Like them or not, office cubicles have persisted for years as an integral part of how we work. Among other things and depending on who you ask, the cubicle has been seen as both a symbol of freedom and one of enslavement. With its high level of customizability and numerous possible configurations, the modern office cubicle is a dynamic response to years of theory and application that has sought to understand how best to create an effective work environment. Despite the mixed feelings, this may explain why it’s long stayed a fixture in so many people’s work lives.
Even before cubicles, people knew the considerable impact office space planning had on many aspects of workplace productivity, including social interaction, personal privacy, and mental well-being. In the early 1900s American engineer Frederick Taylor realized a design scheme that highlighted efficiency as a top priority. Taylorism was characterized by a single room of many employees working through the day and overseen by supervisor in a central office. There was virtually no socialization, and with the use of simple individual desks, no privacy either. The plan was criticized for neglecting the human element as well as the importance of employee collaboration. In 1960 we got closer to cubicles with Germany’s Bürolandschaft (“office landscape”). Reflecting the socialist values shared by many Europeans at the time, this concept traded centralization and hierarchy in for a workplace that better facilitated employee collaboration, mainly by grouping workstations according to employee function.
With 1968 came Action Office, a workspace produced from a collaboration between designer Herman Miller and inventor Robert Propst. The inspiration that Bürolandschaft had on Miller, along with Propst’s findings that an open-air office space without privacy can actually hinder productivity, led to a more user-responsive, modular office furniture system that featured privacy dividers, adaptable work surfaces, and configurability of units into larger groups. With time and trial and error, it was eventually determined that a cube was the most efficient form for organizing Action Office workstations in an open space. Therefore, the modern cubicle was created.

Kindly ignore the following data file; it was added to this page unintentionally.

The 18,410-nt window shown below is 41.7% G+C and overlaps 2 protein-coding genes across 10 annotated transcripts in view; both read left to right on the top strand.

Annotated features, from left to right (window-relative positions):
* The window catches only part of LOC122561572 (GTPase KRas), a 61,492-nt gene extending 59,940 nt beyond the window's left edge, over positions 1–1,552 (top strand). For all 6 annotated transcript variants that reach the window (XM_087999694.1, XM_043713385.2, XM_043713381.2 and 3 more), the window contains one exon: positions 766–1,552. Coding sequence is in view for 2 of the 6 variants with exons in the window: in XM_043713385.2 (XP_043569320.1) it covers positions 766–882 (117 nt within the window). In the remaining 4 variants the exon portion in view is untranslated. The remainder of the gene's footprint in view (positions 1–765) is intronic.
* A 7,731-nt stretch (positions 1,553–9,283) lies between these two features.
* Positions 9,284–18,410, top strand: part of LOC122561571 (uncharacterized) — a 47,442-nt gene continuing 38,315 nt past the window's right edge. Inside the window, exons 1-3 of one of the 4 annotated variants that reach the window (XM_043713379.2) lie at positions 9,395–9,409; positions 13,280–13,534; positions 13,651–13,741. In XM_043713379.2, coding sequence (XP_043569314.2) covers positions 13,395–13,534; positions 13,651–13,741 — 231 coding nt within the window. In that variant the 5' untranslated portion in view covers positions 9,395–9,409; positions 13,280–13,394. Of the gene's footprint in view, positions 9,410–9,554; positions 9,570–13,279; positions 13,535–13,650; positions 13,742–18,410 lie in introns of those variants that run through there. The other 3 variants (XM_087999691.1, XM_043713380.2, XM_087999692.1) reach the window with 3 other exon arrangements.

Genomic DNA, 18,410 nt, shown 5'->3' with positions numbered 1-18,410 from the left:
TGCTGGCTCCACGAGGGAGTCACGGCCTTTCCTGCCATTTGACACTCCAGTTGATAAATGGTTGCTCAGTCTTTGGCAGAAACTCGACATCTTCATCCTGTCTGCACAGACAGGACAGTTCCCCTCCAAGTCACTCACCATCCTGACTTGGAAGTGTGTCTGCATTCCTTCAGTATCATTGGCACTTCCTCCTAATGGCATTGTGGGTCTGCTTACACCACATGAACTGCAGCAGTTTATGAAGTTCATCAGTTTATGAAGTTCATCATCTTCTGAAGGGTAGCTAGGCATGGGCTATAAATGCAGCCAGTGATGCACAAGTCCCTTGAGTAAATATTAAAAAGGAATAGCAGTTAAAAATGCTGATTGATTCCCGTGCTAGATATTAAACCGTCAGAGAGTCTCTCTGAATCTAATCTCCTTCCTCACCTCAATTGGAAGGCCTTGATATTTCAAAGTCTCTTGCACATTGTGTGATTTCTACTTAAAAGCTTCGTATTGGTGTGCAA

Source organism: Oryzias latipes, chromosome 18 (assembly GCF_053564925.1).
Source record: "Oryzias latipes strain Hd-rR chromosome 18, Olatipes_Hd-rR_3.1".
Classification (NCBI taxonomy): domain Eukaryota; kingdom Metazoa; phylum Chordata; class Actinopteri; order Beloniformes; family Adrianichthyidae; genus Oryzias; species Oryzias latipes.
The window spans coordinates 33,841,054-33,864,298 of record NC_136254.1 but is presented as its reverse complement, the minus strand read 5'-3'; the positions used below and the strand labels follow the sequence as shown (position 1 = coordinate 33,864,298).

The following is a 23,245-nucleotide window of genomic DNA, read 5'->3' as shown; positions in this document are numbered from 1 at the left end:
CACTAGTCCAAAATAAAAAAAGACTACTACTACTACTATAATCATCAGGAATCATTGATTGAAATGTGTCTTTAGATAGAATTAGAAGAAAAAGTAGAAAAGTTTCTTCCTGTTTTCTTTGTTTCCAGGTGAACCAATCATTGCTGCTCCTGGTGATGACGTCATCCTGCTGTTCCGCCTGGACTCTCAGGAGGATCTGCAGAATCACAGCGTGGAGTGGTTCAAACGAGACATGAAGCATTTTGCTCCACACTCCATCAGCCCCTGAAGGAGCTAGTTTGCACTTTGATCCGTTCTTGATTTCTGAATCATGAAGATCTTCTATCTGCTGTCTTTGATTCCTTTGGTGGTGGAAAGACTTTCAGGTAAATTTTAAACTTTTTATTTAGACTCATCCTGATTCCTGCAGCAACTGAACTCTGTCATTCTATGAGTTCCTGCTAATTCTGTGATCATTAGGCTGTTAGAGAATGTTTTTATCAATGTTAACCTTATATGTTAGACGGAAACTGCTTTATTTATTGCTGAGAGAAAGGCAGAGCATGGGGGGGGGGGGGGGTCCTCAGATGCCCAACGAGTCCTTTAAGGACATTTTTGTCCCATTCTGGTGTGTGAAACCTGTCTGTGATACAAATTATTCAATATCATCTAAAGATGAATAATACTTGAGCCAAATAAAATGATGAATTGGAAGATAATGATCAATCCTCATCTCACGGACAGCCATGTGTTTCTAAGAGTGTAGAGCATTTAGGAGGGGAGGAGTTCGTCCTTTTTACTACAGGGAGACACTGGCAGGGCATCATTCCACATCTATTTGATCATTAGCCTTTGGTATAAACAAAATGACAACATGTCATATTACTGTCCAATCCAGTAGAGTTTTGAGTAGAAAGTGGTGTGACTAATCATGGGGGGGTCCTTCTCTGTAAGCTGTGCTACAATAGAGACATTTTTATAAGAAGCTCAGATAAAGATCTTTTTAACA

Throughout the 1970s the oil crisis put a damper on the production and use of cubicles. But with the help of cheap production and tax deduction, they’d make a comeback. After the oil crisis and through the 1980s, major organizational changes were occurring among corporations. Some were merging and shrinking, some saw a ballooning of middle management, but overall there was an increasing number of office staff sharing limited areas of space. To address this, cubicles reduced in size to as much as 50% their original floor space became common. All these factors led to an extreme version of cubicle-based planning known as the “cubicle farm.” It didn’t take long to realize the negative effects this had on workers and by the mid-1990s cubicle space reached as much as 90 square feet in floor area.
Many negative stereotypes about modern cubicles that still persist today are likely informed by this cubicle-farm stage of development. The image of employees packed into a vast sea of cubicles might illustrate the height of efficiency for some but it also conjures feelings of anonymity, conformity, and isolation in many others. Despite the negative connotations, there’s a reason that the modern office cubicle is still a representative image of the office workspace. Its success is largely due to its dynamic nature and endless customizability in order to adapt to a myriad of needs. Over the years we’ve gradually learned what makes an ideal work environment. The terms “worker productivity” and “cost efficiency” have expanded in meaning to include flexibility of space, interaction among coworkers, and responsiveness to psychological and biological needs, among others things.
Cubicles can be built to a variety of sizes according the to spatial parameters of your office. Depending on whether sound and visual privacy are important for your workplace, cubicles can consist of panels of varying number and height, and even the inclusion of a sliding door or curtain is possible particularly in the case of enclosed office cubicles. Cubicle panels and surfaces can come in a countless number of materials from opaque to transparent, including fabric, metal, wood, glass. Lighting needs, whether met with natural lighting or mechanical task lighting, can be addressed by the inclusion of windows in panels or built-in LED lighting, respectively. Storage and file drawers as well as overhead storage bins can be included in your cubicle for when there’s not enough work surface to accommodate all your existing office items. With all of these features and more that can be tailored to the modern worker’s individual needs, even the cynic can see why cubicles are so important in the built environment of our office spaces.
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